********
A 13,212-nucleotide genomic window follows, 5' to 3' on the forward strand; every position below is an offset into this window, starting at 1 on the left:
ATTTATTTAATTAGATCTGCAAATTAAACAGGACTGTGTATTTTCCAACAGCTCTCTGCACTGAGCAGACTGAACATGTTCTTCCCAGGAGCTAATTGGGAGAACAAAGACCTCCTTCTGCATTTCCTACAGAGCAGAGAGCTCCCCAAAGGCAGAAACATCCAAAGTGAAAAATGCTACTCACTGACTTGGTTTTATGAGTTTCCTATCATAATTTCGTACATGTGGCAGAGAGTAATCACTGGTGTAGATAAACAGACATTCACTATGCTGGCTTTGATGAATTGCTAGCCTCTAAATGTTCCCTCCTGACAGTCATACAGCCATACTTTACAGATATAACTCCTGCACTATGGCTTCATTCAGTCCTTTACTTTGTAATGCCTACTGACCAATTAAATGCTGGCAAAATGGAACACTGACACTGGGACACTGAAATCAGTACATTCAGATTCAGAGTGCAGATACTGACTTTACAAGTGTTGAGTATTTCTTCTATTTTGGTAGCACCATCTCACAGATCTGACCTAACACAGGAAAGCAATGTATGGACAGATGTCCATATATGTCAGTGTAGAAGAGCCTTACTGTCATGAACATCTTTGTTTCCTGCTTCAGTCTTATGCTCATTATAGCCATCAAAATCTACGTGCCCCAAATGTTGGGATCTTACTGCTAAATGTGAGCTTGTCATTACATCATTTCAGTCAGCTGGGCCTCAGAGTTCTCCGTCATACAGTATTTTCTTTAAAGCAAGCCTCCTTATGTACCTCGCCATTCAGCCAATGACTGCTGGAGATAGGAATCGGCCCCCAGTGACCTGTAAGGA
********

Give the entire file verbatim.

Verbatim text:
A 13,212-nucleotide genomic window follows, 5' to 3' on the forward strand; every position below is an offset into this window, starting at 1 on the left:
ATTTATTTAATTAGATCTGCAAATTAAACAGGACTGTGTATTTTCCAACAGCTCTCTGCACTGAGCAGACTGAACATGTTCTTCCCAGGAGCTAATTGGGAGAACAAAGACCTCCTTCTGCATTTCCTACAGAGCAGAGAGCTCCCCAAAGGCAGAAACATCCAAAGTGAAAAATGCTACTCACTGACTTGGTTTTATGAGTTTCCTATCATAATTTCGTACATGTGGCAGAGAGTAATCACTGGTGTAGATAAACAGACATTCACTATGCTGGCTTTGATGAATTGCTAGCCTCTAAATGTTCCCTCCTGACAGTCATACAGCCATACTTTACAGATATAACTCCTGCACTATGGCTTCATTCAGTCCTTTACTTTGTAATGCCTACTGACCAATTAAATGCTGGCAAAATGGAACACTGACACTGGGACACTGAAATCAGTACATTCAGATTCAGAGTGCAGATACTGACTTTACAAGTGTTGAGTATTTCTTCTATTTTGGTAGCACCATCTCACAGATCTGACCTAACACAGGAAAGCAATGTATGGACAGATGTCCATATATGTCAGTGTAGAAGAGCCTTACTGTCATGAACATCTTTGTTTCCTGCTTCAGTCTTATGCTCATTATAGCCATCAAAATCTACGTGCCCCAAATGTTGGGATCTTACTGCTAAATGTGAGCTTGTCATTACATCATTTCAGTCAGCTGGGCCTCAGAGTTCTCCGTCATACAGTATTTTCTTTAAAGCAAGCCTCCTTATGTACCTCGCCATTCAGCCAATGACTGCTGGAGATAGGAATCGGCCCCCAGTGACCTGTAAGGA